AI Agents
Public and private agents

Public and private agents

Introduction

Transparency is a fundamental principle in Decentralized Finance (DeFi) and blockchain systems. Within Fetch.ai network, users have the power to determine the extent of information they wish to make public. This allows them to strike a balance between transparency and privacy for each operation they conduct on the network.

This flexibility is made possible through the categorization of uAgents as either public or private, based on their introspectivity and protocols' exposure through the Agentverse ↗ī¸ platform.

The role of protocols and Almanac contract

Within the Fetch.ai uAgents Framework, a protocol ↗ī¸ establish the rules, messages structure, and semantics that govern interactions between AI Agents. Without protocols, agents would struggle to understand each others' messages or even coordinate effectively in the execution of any task.

On the other hand, the Almanac ↗ī¸ is a smart contract within the Fetch.ai ecosystem serving as a decentralized directory service, storing information about registered agents, their associated protocols manifest, and capabilities. This vital resource streamlines agent discovery and interaction via the Agentverse Explorer ↗ī¸. The Almanac facilitates discoverability in a way similar to how Domain Name System (DNS) enables internet accessibility.

Within the Agentverse, protocols are represented by protocols' digests. These are unique protocols' identifiers provided below each agent's information in the Agentverse Explorer. Thanks to this feature, any user or company can directly filter out all agents based on digests and interact with any subset of agents offering a specific protocol implementation.

ℹī¸

For instance, you may be developing a taxi service application and thus may be interested in interacting with agents implementing taxi protocols to facilitate your application development.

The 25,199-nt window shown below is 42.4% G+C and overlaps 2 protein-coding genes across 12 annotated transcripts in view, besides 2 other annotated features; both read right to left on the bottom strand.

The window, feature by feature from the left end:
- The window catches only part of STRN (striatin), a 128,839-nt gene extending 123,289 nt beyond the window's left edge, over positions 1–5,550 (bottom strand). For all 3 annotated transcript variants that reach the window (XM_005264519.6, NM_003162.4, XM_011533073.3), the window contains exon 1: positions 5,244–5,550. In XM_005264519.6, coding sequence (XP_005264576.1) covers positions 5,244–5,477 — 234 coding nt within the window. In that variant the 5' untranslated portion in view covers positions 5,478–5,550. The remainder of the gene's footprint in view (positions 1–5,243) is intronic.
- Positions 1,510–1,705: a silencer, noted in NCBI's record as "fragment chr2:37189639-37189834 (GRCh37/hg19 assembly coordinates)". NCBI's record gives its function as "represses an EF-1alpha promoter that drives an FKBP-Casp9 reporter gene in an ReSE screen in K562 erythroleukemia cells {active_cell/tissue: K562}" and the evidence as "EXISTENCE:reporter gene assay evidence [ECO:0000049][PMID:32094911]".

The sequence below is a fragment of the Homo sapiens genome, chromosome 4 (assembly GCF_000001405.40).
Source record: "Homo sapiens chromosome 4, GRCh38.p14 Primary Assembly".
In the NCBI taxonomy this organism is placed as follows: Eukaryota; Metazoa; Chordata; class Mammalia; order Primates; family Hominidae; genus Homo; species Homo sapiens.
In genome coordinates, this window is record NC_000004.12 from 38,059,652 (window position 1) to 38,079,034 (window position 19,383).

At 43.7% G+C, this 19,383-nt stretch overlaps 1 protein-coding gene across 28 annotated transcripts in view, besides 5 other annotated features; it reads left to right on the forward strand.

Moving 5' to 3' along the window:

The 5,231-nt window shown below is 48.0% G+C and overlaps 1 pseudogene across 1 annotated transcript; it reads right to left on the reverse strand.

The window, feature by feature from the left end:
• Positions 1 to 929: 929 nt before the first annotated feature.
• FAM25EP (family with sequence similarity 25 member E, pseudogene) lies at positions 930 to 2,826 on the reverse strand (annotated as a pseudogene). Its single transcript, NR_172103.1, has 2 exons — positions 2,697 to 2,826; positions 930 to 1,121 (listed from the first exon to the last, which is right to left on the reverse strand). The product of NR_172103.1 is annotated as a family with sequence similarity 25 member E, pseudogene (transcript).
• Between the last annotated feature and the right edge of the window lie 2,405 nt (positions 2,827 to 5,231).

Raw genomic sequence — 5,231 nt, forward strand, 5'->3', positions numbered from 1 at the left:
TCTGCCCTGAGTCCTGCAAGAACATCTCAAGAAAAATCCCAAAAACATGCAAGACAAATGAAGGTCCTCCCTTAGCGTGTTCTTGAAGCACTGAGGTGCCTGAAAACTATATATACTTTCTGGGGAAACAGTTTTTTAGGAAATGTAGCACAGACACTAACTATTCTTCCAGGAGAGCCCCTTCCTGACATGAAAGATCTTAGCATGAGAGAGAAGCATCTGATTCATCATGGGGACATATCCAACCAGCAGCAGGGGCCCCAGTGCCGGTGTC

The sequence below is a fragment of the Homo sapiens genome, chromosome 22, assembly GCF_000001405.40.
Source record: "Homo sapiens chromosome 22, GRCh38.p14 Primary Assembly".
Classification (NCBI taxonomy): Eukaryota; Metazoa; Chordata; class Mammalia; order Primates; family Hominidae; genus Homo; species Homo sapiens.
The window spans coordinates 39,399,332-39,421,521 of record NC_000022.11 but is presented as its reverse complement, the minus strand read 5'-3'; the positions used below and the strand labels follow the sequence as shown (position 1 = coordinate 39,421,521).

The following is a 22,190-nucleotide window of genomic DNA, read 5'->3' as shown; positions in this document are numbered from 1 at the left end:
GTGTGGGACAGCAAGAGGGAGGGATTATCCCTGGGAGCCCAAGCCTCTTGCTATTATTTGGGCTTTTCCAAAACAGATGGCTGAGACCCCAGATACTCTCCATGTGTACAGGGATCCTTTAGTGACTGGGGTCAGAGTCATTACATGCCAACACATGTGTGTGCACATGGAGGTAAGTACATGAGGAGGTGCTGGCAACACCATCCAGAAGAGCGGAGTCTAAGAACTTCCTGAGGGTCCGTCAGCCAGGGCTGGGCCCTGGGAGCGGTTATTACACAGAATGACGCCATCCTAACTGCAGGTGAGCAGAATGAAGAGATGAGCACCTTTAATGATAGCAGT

Defining public and private agents

In this context, users or companies may not be willing to share information but rather wanting to keep it private for any reason. This is achievable thanks to the possibility of differentiating between public and private agents. There exist two ways through which an agent can be considered public:

  1. By default, at registration in the Agentverse when the protocols' manifest and related digests are published, making the agent's endpoint ↗ī¸ available to any other user for communication. Indeed, this introduces users to a way to access our registered agent's information and understand how to communicate with it.

  2. By default, during agent development when the agent's specific protocol is set to accept introspection queries requested from any other external agent. This agent protocol's feature can be switched on and off, but is on by default, thus allowing introspection queries to be answered by it.

In particular, public and private agents are delimited by whether or not an agent protocol specification is made private or public. Indeed, private agents maintain a level of privacy by not exposing their protocol manifest to external parties. Despite being private, these agents can still be discoverable via the Almanac. However, the actual protocol's details remain hidden even if the related protocols' digests are still visible, thus ensuring that only agents aware of the protocol itself can communicate with it.

⚠ī¸

By default, all agents are public and contactable by everyone but you need to know how to talk to them otherwise they will not answer back to you!

The distinction between public and private agents is valuable for users, developers, and companies within the Fetch.ai ecosystem, as it allows for a flexible approach to privacy while still enabling efficient agent interaction. It also aligns with the broader principles of decentralization and trustless interactions that underpin blockchain and decentralized systems technologies.

Was this page helpful?